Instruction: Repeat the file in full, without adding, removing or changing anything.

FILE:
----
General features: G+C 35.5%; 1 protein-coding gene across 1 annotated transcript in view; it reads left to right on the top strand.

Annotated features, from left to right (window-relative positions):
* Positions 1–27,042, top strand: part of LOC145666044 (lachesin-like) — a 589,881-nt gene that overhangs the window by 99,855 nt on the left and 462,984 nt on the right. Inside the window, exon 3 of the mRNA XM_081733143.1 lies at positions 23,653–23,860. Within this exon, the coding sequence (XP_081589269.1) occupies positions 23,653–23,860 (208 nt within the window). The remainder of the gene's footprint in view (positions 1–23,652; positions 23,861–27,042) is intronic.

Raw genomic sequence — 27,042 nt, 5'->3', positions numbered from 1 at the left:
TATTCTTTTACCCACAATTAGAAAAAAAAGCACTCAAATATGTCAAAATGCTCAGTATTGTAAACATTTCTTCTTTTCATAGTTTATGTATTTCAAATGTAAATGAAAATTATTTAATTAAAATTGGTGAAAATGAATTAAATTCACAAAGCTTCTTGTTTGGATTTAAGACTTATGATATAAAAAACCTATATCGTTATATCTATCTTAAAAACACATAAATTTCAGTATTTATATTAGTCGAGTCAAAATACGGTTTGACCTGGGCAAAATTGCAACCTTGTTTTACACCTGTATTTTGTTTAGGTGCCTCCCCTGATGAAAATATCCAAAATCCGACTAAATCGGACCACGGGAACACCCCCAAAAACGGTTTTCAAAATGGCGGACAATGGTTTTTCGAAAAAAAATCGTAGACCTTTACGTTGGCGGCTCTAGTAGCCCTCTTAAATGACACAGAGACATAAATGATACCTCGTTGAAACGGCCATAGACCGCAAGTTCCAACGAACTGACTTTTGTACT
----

General features: G+C 35.5%; 1 protein-coding gene across 1 annotated transcript in view; it reads left to right on the top strand.

Annotated features, from left to right (window-relative positions):
* Positions 1–27,042, top strand: part of LOC145666044 (lachesin-like) — a 589,881-nt gene that overhangs the window by 99,855 nt on the left and 462,984 nt on the right. Inside the window, exon 3 of the mRNA XM_081733143.1 lies at positions 23,653–23,860. Within this exon, the coding sequence (XP_081589269.1) occupies positions 23,653–23,860 (208 nt within the window). The remainder of the gene's footprint in view (positions 1–23,652; positions 23,861–27,042) is intronic.

Raw genomic sequence — 27,042 nt, 5'->3', positions numbered from 1 at the left:
TATTCTTTTACCCACAATTAGAAAAAAAAGCACTCAAATATGTCAAAATGCTCAGTATTGTAAACATTTCTTCTTTTCATAGTTTATGTATTTCAAATGTAAATGAAAATTATTTAATTAAAATTGGTGAAAATGAATTAAATTCACAAAGCTTCTTGTTTGGATTTAAGACTTATGATATAAAAAACCTATATCGTTATATCTATCTTAAAAACACATAAATTTCAGTATTTATATTAGTCGAGTCAAAATACGGTTTGACCTGGGCAAAATTGCAACCTTGTTTTACACCTGTATTTTGTTTAGGTGCCTCCCCTGATGAAAATATCCAAAATCCGACTAAATCGGACCACGGGAACACCCCCAAAAACGGTTTTCAAAATGGCGGACAATGGTTTTTCGAAAAAAAATCGTAGACCTTTACGTTGGCGGCTCTAGTAGCCCTCTTAAATGACACAGAGACATAAATGATACCTCGTTGAAACGGCCATAGACCGCAAGTTCCAACGAACTGACTTTTGTACT